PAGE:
2019 real estate trends

Castles in the Sand

Every profession has its experts and every expert has their expert advice for the future. Sometimes they’re right, sometimes they’re wrong, and sometimes they wish they’d never gotten out of bed. Have you seen the stock market? Nevertheless, the experts still keep on coming, and for the 2019 real estate market, I found a couple for you.

Forbes.com is a wealth of information about any business venue. It will even tell you the net worth of celebrities – Steven Spielberg, $3.7 billion and Oprah Winfrey, $2.8 billion. But what they are really good at is predicting the future or as it calls it, future trends.

For the 2019 real estate market, it talks a lot about the Millennials, which are the largest segment of buyers. Forty-five percent of new mortgages will be applied for by millennials vs. 17 percent by boomers. In 2020, when the Millennials turn 30, Forbes pushes that buying trend up even further and is predicting a good real estate year. This year, however, Forbes says it will be a slow real estate year which could be good long-term since the demographics (millennials) will support the demand. This is expert talk.

It also feels that first time buyers will be looking at condos and lower end vacation homes.

These properties are less expensive, which will make them, more affordable in view of raising interest rates, again talking about Millennials.

On another note, Forbes is recommending purchasing property in the Bahamas, which after being hit by several hurricanes is just starting to rebuild. Waterfront property there is 10 cents on the dollar compared to waterfront property in Florida and only a 20-minute flight.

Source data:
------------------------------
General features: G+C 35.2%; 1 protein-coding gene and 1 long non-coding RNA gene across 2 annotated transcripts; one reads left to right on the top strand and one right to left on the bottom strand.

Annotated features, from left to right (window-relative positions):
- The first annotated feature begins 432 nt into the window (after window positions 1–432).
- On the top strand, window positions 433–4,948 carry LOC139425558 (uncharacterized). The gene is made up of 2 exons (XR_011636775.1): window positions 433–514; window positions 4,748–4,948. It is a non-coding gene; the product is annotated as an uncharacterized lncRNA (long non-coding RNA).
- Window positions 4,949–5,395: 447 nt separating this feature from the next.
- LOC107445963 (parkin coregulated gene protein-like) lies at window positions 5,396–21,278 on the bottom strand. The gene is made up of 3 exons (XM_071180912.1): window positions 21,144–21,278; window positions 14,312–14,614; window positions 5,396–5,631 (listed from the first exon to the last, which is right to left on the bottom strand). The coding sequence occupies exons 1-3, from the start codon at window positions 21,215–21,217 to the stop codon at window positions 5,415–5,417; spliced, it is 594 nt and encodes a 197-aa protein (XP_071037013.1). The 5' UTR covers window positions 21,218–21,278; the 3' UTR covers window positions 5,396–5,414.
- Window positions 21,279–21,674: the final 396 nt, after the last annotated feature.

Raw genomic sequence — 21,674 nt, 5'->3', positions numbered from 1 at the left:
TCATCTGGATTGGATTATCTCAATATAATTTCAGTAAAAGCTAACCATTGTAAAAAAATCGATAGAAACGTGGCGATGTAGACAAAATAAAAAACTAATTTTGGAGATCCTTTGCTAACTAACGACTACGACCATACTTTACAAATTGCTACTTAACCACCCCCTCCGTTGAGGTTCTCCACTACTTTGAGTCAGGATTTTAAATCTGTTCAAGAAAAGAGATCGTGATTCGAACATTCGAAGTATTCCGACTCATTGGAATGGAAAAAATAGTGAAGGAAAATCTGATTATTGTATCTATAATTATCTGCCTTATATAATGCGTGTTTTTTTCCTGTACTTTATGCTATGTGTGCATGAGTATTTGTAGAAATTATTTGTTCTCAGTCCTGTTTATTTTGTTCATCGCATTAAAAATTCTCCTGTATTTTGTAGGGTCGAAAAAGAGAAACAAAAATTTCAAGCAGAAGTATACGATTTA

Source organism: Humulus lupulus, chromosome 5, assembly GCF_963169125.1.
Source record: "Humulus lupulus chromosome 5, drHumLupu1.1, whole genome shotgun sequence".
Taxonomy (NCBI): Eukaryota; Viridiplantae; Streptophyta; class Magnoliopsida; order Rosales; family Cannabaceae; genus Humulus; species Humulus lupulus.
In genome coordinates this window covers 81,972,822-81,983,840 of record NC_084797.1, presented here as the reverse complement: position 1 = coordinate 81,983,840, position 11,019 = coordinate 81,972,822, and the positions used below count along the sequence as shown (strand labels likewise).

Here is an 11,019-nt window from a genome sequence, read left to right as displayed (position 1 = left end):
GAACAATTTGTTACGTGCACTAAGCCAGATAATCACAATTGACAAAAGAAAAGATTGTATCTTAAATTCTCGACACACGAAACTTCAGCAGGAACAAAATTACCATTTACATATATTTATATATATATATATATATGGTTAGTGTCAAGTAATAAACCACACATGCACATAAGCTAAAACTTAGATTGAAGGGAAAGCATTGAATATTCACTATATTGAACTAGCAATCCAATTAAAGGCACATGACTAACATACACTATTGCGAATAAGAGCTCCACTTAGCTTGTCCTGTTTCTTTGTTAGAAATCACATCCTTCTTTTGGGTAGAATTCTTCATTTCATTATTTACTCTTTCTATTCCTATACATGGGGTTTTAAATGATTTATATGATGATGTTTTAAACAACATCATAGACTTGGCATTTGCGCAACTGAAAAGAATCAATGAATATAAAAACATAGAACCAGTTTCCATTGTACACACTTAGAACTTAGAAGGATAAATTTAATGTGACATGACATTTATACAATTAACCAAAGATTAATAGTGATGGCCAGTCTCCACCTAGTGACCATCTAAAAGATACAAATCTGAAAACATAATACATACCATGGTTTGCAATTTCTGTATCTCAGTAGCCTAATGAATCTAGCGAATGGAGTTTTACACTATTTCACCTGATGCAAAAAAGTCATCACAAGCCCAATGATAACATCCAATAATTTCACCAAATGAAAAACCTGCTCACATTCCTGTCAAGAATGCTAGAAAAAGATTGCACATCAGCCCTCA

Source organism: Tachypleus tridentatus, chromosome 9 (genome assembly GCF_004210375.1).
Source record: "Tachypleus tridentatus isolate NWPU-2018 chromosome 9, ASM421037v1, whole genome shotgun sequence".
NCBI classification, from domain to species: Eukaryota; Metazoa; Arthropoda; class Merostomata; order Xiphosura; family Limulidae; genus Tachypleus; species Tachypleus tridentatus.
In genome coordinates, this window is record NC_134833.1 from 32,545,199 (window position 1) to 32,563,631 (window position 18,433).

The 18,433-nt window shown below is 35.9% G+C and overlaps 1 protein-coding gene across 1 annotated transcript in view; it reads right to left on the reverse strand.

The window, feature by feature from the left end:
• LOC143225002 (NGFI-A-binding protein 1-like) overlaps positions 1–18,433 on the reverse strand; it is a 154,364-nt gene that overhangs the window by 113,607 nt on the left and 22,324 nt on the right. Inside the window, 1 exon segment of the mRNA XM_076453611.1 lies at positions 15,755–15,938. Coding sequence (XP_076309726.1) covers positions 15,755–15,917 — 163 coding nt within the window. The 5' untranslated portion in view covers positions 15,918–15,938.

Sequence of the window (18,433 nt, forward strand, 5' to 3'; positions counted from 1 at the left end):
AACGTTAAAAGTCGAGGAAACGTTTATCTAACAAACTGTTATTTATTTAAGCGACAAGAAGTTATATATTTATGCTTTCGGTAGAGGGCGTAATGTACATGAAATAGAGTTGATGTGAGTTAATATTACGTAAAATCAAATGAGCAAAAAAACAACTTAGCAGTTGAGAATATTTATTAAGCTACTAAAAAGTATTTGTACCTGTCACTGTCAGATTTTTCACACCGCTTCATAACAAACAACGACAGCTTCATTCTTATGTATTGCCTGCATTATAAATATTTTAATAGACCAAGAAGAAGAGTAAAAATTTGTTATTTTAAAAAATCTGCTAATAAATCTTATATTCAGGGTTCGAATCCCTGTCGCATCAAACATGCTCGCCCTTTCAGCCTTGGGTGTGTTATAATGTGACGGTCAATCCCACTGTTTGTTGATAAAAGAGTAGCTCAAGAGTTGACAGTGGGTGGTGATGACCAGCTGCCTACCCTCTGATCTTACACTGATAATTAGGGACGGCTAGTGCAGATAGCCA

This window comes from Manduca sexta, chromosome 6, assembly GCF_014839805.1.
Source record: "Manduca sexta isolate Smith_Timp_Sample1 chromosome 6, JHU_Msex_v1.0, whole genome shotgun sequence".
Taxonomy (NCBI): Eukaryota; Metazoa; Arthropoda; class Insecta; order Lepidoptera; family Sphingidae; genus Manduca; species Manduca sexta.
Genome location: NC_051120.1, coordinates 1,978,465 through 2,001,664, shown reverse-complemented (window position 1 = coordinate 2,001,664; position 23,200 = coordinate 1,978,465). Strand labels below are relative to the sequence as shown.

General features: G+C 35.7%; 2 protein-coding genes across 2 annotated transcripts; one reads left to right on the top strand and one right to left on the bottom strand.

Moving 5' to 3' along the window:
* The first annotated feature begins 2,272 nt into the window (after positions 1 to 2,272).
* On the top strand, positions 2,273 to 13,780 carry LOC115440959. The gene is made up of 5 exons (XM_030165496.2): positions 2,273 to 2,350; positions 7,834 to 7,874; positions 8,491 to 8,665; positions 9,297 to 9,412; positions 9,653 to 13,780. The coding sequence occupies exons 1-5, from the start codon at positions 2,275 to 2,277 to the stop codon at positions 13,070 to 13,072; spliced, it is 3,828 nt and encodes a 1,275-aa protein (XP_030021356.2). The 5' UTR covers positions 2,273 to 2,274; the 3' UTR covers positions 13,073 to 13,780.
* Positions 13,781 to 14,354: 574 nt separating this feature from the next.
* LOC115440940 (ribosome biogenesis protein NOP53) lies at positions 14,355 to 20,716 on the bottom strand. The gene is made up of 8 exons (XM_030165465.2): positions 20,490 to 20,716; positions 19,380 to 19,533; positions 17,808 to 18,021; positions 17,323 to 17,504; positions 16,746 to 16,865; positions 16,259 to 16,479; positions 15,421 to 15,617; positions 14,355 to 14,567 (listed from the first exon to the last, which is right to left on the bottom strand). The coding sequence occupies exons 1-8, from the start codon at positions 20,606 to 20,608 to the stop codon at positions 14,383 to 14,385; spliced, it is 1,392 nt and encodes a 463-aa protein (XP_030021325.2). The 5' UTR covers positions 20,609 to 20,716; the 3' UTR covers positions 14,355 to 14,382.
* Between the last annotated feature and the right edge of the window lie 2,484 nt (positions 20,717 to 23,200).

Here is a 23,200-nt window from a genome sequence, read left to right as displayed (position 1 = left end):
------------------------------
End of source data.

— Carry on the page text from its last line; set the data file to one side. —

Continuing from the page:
Realtor.com has two shocking forecasts. The first one is that mortgage interest rates will hit 5.5 percent by the end of the year, and the second is that the market will remain a sellers’ market. Sellers can glow over this, but the buyers aren’t going to cave in to any price sellers are asking, so sellers are going to have a little tough going.

Not tough going, however, are Manatee County’s November sales statistics taken from the Realtor Association of Sarasota and Manatee’s website.

Single-family homes closed 7.6 percent more properties than last November, and condo’s closed 12.9 percent more. The median sale price (half above and half below) for single-family homes was up 8.5 percent to $313,496 from last November. Condo sales were also up 2.0 percent to $186,500 from last November. The average sale price for single-family homes is up 4.9 percent to $379,982, and the condo average sale price is up 1.4 percent to $255,619. The median time to sell for single family and condos are all between 90 and 95 days, and the month’s supply on the market is staying about four months for all housing sectors.

The big news for November is that our neighbor Sarasota has finally broken into the $300,000 price point for the median sale price, increasing 5.3 percent from last year. Manatee County has achieved this several times this year but this is the first time Sarasota has.

Our numbers are looking good compared to Florida statewide results. The median sale price for single-family homes was $255,000, up 6.3 percent, and the median sale price for condos was $185,000, up 5.1 percent. These numbers are reported by the Florida Realtors Research Department.

Are our future lives being dictated by 30-year-old Millennials? Something tells me yes, they are. As long as they keep the real estate market flowing, it’s OK by me, and that’s my prediction.

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